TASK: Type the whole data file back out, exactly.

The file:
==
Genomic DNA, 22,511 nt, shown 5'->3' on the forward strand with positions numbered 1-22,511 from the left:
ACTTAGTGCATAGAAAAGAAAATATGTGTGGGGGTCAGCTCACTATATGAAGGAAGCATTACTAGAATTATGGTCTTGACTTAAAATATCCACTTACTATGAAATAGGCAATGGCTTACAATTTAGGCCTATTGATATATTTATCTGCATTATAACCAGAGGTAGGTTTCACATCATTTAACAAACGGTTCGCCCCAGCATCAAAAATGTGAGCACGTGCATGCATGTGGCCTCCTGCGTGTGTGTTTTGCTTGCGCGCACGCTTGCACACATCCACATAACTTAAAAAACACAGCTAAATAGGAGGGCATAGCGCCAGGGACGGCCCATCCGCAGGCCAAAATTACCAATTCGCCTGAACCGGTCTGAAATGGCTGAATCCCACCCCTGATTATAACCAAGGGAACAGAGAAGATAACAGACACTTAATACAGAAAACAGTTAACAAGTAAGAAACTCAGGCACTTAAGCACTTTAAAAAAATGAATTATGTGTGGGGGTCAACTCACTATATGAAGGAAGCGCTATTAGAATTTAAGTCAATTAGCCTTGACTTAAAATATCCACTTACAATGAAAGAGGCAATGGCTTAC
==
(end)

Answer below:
Genomic DNA, 22,511 nt, shown 5'->3' on the forward strand with positions numbered 1-22,511 from the left:
ACTTAGTGCATAGAAAAGAAAATATGTGTGGGGGTCAGCTCACTATATGAAGGAAGCATTACTAGAATTATGGTCTTGACTTAAAATATCCACTTACTATGAAATAGGCAATGGCTTACAATTTAGGCCTATTGATATATTTATCTGCATTATAACCAGAGGTAGGTTTCACATCATTTAACAAACGGTTCGCCCCAGCATCAAAAATGTGAGCACGTGCATGCATGTGGCCTCCTGCGTGTGTGTTTTGCTTGCGCGCACGCTTGCACACATCCACATAACTTAAAAAACACAGCTAAATAGGAGGGCATAGCGCCAGGGACGGCCCATCCGCAGGCCAAAATTACCAATTCGCCTGAACCGGTCTGAAATGGCTGAATCCCACCCCTGATTATAACCAAGGGAACAGAGAAGATAACAGACACTTAATACAGAAAACAGTTAACAAGTAAGAAACTCAGGCACTTAAGCACTTTAAAAAAATGAATTATGTGTGGGGGTCAACTCACTATATGAAGGAAGCGCTATTAGAATTTAAGTCAATTAGCCTTGACTTAAAATATCCACTTACAATGAAAGAGGCAATGGCTTAC